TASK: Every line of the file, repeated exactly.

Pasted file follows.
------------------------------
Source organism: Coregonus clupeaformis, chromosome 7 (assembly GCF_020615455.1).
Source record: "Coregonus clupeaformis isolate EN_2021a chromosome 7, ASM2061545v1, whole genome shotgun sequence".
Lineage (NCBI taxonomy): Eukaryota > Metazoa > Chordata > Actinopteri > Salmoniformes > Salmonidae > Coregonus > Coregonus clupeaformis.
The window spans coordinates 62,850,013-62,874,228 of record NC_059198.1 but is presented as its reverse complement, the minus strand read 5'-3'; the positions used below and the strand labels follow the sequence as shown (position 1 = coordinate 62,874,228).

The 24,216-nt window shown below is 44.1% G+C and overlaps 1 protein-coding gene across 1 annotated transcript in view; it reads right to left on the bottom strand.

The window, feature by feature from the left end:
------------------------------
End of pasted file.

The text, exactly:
Source organism: Coregonus clupeaformis, chromosome 7 (assembly GCF_020615455.1).
Source record: "Coregonus clupeaformis isolate EN_2021a chromosome 7, ASM2061545v1, whole genome shotgun sequence".
Lineage (NCBI taxonomy): Eukaryota > Metazoa > Chordata > Actinopteri > Salmoniformes > Salmonidae > Coregonus > Coregonus clupeaformis.
The window spans coordinates 62,850,013-62,874,228 of record NC_059198.1 but is presented as its reverse complement, the minus strand read 5'-3'; the positions used below and the strand labels follow the sequence as shown (position 1 = coordinate 62,874,228).

The 24,216-nt window shown below is 44.1% G+C and overlaps 1 protein-coding gene across 1 annotated transcript in view; it reads right to left on the bottom strand.

The window, feature by feature from the left end: